The Paso Robles Unified School District is facing a $2.3 million dollar budget shortfall. Causes range from cut federal funding, low enrollment, increased insurance premiums, higher workers compensation costs and more.
And, overspending by former district administration.
Current superintendent Curt DuBost told KCBX News the district made some overestimations that cost them.
“About 18 months ago, there had been some overly optimistic projections on enrollment and income and perhaps some hiring had been done,” said DuBost. “That was unwise. That resulted in the district having less than a 1% reserve.”
Public school districts the size of the Paso Robles Unified School District have to maintain at least a three percent reserve, according to the California Department of Education.
DuBost said the problem of decreased enrollment is a statewide problem, not just in Paso Robles. But, Paso Robles schools lost 50 students this year, and may lose as many as 150 students next year.
“We have to at least consider the possibility of closing for a year—and we hope not longer—one of our elementary schools,” DuBost said. “Because our long term projections for enrollment growth look like, even with all the new construction coming in Paso, that we're going to be at best flat in enrollment, not growing.”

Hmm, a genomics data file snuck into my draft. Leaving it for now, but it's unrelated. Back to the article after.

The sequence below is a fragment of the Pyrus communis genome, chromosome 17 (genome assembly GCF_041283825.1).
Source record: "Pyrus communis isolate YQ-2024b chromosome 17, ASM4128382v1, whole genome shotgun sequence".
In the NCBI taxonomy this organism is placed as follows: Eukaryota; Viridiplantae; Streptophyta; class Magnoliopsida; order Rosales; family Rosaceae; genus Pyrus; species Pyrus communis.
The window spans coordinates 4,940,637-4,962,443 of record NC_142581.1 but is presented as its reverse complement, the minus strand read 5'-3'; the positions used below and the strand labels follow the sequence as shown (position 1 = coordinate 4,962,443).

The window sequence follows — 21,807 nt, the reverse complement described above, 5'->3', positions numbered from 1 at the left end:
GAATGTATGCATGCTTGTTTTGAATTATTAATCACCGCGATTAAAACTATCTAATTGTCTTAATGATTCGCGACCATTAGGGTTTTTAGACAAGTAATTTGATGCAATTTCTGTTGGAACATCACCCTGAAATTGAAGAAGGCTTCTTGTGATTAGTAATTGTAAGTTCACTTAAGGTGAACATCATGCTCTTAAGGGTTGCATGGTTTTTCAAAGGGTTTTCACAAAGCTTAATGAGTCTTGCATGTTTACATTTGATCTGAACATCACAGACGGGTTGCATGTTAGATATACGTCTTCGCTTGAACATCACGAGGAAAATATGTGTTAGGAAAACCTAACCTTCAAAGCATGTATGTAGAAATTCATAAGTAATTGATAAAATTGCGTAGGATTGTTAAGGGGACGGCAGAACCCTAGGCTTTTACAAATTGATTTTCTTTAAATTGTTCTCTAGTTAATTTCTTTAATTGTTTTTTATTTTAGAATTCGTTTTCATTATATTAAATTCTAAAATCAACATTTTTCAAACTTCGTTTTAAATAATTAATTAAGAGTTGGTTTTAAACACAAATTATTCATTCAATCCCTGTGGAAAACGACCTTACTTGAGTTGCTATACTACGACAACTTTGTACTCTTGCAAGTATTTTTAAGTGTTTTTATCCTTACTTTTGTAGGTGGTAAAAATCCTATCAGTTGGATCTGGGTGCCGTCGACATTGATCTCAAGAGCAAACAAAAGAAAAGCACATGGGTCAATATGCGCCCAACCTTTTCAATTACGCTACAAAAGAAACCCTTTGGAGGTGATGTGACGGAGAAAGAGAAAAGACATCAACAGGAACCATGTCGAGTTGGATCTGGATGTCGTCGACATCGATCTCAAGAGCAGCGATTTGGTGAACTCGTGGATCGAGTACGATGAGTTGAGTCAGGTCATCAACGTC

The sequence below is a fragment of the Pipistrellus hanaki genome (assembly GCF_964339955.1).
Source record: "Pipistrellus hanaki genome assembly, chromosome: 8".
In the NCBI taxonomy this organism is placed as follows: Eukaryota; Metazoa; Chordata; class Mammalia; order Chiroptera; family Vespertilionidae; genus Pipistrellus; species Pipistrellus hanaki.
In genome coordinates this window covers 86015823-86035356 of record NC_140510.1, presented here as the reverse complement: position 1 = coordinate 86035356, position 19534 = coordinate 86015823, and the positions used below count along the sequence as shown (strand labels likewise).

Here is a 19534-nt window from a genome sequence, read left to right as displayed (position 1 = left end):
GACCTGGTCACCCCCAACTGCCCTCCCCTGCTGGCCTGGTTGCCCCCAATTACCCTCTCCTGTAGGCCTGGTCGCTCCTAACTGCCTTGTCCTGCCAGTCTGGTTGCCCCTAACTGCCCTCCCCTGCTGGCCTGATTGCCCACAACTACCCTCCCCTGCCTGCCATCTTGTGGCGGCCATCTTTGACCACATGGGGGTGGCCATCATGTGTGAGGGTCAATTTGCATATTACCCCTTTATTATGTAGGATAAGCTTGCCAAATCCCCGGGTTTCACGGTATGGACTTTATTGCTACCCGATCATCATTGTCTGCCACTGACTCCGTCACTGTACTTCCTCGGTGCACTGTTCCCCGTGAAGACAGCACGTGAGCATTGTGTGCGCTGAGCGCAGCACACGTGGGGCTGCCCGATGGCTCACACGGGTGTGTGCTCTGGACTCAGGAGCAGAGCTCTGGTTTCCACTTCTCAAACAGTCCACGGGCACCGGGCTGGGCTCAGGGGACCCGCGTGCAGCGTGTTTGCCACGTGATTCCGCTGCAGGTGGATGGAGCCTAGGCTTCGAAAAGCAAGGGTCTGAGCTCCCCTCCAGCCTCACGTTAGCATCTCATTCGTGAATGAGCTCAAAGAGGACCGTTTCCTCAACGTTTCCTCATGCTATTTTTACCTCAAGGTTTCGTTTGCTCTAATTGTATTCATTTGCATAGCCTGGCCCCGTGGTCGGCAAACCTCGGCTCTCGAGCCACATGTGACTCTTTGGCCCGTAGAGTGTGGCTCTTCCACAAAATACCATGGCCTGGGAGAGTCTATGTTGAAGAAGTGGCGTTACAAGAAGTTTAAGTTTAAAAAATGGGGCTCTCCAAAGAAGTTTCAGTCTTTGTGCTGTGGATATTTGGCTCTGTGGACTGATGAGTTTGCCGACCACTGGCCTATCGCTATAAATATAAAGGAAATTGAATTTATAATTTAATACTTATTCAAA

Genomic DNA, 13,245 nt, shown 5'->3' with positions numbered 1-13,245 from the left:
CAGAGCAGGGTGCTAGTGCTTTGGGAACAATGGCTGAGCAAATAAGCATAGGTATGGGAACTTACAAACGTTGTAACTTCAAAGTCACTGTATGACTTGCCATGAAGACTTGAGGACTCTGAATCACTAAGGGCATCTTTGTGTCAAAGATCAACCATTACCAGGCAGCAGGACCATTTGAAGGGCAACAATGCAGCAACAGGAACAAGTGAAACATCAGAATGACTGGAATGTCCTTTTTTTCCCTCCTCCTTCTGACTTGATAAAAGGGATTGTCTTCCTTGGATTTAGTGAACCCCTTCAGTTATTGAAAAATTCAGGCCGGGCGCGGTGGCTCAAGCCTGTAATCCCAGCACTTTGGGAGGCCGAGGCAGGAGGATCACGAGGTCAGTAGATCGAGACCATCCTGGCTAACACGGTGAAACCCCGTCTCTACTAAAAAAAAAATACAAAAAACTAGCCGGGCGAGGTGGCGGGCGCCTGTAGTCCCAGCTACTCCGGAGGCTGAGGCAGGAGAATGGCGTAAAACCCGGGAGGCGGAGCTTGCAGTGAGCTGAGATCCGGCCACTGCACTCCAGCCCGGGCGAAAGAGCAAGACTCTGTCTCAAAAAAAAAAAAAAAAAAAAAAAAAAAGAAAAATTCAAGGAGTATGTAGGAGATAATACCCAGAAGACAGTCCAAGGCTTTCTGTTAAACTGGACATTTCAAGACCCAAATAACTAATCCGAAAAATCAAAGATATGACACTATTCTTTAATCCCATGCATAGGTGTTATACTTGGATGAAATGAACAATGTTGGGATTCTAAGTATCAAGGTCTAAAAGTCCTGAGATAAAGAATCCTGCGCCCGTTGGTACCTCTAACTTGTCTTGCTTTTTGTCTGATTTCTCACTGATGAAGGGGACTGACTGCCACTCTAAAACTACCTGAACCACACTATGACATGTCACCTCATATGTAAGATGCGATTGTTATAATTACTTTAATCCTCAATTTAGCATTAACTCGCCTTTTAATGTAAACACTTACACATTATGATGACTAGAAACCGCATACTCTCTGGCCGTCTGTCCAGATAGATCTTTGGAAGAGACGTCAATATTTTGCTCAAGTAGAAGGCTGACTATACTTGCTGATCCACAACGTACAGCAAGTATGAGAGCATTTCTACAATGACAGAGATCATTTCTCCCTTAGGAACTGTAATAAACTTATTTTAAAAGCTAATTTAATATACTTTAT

At the March 10 board meeting, teachers and students came together to show support for the programs on the chopping block.
“I was totally impressed with the kids and the presentation that they made, and and proud that we had developed such articulate spokespersons, for the passion that they share,” said DuBost. “And the same with the teachers, who are so totally committed to doing whatever they can for their kids. So it was a heart wrenching night.”
DuBost said no matter what, there are going to be cuts.
The district’s board trustees voted to lay off an elementary music teacher and a career technical education A/V teacher at the high school. 13 staff members will also be getting a pink slip.